Denny Medley-US PRESSWIRE
The Kansas City Royals have anchored the front end of the rotation with two veterans who can eat up valuable innings.
Sometimes the things that are best for you aren't exactly what you want. Whether it's running errands, taking vitamins, working out or other such necessities in life, it's the daily, mundane tasks that sustain us despite our longing to do other, more exciting things with our time and/or energy in the moment.
The Kansas City Royals have taken such an approach this offseason with their starting rotation, choosing to add pitchers that fans weren't likely to place at the top of their wish list. However in doing so, the Royals have kept their prospects in house, can continue to develop for the long haul, while also addressing their primary need -- all in workmanlike fashion.
Not every team is going to go all-in with a major trade. There's no mega-deal for Josh Johnson and Mark Buerhle here for the Royals like the Toronto Blue Jays just pulled off last week. There's not even a smaller mega-deal like last year's hauls for Gio Gonzalez (Washington Nationals) and Mat Latos (Cincinnati Reds). Instead, there was a trade for Ervin Santana and now the new announcement that the team has signed free agent starter Jeremy Guthrie.
There's no flash here. R.A. Dickey is available. The Rays have several young pitchers, including potentially David Price, worth pursuing. That's not to mention free agent targets like Edwin Jackson among others. Instead the Royals knew they had to get starters who could eat up major innings -- who had dependable arms with possibility for decent success but without breaking the bank in money or prospects to get them.
That's exactly what Dayton Moore pulled off this offseason, for better or for worse. Ervin Santana comes over from the Angels with a no-hitter to his credit and some incredible seasons in recent years. He also comes with a price tag of $12 million, but it's a one-year deal and the Royals gave up a 27-year-old minor league reliever for him.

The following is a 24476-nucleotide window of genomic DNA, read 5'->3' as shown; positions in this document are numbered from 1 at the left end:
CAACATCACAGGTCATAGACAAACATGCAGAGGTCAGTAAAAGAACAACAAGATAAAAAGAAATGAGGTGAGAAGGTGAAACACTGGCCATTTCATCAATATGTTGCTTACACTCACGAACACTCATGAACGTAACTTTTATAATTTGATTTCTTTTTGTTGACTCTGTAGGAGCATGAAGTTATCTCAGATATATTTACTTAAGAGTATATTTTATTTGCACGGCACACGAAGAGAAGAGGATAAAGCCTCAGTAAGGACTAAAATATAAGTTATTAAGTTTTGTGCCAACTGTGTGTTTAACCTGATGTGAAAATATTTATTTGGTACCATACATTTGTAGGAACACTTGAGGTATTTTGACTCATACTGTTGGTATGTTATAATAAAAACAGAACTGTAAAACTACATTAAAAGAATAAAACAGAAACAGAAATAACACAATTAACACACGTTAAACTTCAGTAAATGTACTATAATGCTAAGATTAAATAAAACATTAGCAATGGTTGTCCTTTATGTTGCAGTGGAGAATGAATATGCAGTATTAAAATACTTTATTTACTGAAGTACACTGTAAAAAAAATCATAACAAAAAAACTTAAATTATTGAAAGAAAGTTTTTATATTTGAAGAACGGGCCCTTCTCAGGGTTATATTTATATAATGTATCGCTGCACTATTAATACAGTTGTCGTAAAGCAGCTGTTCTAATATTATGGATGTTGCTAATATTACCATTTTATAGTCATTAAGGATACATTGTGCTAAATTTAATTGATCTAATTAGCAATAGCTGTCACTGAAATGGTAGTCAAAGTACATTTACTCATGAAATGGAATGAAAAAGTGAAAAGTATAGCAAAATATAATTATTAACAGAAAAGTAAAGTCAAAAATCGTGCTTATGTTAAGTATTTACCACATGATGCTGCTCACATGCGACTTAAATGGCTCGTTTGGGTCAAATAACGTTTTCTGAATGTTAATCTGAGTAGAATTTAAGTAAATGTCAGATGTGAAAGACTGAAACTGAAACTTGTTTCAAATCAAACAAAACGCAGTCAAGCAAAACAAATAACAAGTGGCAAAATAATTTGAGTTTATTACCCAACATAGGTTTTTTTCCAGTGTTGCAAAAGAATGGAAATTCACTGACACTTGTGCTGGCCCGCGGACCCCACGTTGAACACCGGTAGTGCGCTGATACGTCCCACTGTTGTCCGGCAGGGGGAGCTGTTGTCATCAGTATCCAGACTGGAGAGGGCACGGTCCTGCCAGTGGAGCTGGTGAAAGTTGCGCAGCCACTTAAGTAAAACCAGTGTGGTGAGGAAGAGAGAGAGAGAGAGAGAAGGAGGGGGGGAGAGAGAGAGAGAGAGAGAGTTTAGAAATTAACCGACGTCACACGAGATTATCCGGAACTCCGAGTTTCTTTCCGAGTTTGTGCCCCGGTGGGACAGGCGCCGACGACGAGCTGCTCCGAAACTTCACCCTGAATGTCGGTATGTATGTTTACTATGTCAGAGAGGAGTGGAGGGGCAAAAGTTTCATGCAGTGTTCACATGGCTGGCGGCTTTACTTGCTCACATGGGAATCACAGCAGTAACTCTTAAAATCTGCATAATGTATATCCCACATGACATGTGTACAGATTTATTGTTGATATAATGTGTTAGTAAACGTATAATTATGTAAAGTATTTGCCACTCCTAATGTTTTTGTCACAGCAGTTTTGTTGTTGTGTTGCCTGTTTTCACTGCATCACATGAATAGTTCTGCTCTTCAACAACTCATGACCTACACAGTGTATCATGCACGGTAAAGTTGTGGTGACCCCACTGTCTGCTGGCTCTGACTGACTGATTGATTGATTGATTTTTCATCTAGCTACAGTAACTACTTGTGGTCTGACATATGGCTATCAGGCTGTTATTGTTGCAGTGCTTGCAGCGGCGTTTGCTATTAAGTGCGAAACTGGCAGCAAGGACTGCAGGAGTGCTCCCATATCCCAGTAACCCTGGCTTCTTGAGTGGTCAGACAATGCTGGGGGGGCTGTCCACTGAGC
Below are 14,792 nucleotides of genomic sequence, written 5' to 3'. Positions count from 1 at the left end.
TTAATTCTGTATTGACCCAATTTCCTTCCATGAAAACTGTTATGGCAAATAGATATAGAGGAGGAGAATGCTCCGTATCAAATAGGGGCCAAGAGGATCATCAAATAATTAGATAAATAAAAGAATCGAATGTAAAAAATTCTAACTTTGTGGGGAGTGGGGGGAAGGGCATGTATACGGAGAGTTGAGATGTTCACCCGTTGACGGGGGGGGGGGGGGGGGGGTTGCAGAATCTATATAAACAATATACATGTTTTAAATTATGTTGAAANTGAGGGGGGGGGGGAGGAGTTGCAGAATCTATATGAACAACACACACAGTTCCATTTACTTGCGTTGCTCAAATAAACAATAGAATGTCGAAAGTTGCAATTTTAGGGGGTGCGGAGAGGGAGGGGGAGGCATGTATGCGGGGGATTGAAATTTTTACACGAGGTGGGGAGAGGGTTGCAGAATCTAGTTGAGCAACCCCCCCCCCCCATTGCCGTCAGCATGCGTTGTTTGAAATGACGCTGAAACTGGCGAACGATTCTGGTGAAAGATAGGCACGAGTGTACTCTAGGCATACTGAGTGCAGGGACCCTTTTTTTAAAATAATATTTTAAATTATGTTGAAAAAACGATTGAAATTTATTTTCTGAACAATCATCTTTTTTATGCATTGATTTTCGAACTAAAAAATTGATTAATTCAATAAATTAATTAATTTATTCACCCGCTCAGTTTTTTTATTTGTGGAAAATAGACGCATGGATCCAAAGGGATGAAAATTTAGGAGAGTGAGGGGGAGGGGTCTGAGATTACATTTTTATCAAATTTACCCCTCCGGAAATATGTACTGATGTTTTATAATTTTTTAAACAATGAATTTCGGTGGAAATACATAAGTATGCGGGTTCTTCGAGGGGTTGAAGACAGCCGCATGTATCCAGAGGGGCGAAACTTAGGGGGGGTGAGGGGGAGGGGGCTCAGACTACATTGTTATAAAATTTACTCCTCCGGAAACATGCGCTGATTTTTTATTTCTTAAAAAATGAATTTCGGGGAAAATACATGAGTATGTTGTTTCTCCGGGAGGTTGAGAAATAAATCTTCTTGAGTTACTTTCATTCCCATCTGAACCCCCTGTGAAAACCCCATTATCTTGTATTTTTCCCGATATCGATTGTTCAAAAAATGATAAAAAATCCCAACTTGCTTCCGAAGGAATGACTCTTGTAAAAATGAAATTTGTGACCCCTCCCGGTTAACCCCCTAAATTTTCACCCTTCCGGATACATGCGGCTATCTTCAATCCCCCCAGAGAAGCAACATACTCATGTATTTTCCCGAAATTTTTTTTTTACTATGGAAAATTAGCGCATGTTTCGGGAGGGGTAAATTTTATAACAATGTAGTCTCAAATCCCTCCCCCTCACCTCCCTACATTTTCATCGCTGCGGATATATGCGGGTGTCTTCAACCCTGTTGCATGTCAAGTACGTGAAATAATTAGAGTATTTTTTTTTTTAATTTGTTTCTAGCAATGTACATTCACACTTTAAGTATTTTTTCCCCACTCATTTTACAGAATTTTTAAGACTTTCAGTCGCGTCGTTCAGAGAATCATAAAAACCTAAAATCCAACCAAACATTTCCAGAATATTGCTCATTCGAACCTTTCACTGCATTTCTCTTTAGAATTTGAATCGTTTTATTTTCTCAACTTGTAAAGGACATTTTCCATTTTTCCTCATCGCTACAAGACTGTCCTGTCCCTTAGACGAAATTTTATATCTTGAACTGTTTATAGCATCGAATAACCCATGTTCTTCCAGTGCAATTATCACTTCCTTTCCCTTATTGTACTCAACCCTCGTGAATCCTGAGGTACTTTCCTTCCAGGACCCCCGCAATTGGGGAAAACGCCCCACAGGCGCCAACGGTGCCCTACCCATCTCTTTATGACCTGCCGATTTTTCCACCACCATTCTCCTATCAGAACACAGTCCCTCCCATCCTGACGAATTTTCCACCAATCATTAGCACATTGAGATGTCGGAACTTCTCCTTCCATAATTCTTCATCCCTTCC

With Guthrie, the Royals saw him up close and personal, so if they re-signed him, you know they were pleased with not only the 3.16 he enjoyed with the team in a half-season but also the long-term ability he brings to the team. The $8 million average he carries through the three-year deal is a good deal for the team given what he brings, and despite the nasty stats from his stint in Colorado, he's likely to yield good results.
For the Royals, that's what they needed most. Of course, it would help to add the ace that can win every fifth day. But those cost a fortune and not every team can make a deal for such a player. The Royals aren't dealing from any position of luxury -- to trade a position player like Eric Hosmer or Mike Moustakas would only create a potential hole elsewhere. While the Royals might be able to get by with another player at one of those positions, Dayton Moore is apparently trying to keep those positions as a strength while also supplementing the rotation.
Some will say this is not enough, and perhaps there are more moves to come. But it would not surprise anyone to see both pitchers eating up 350+ innings and give the Royals a dependable rotation for the first time in years. As injured players return, younger arms develop and further moves are made, the Royals could even have a league-average rotation. Given the ability of their pen and the potency of the line-up, that could be good enough for a playoff sleeper.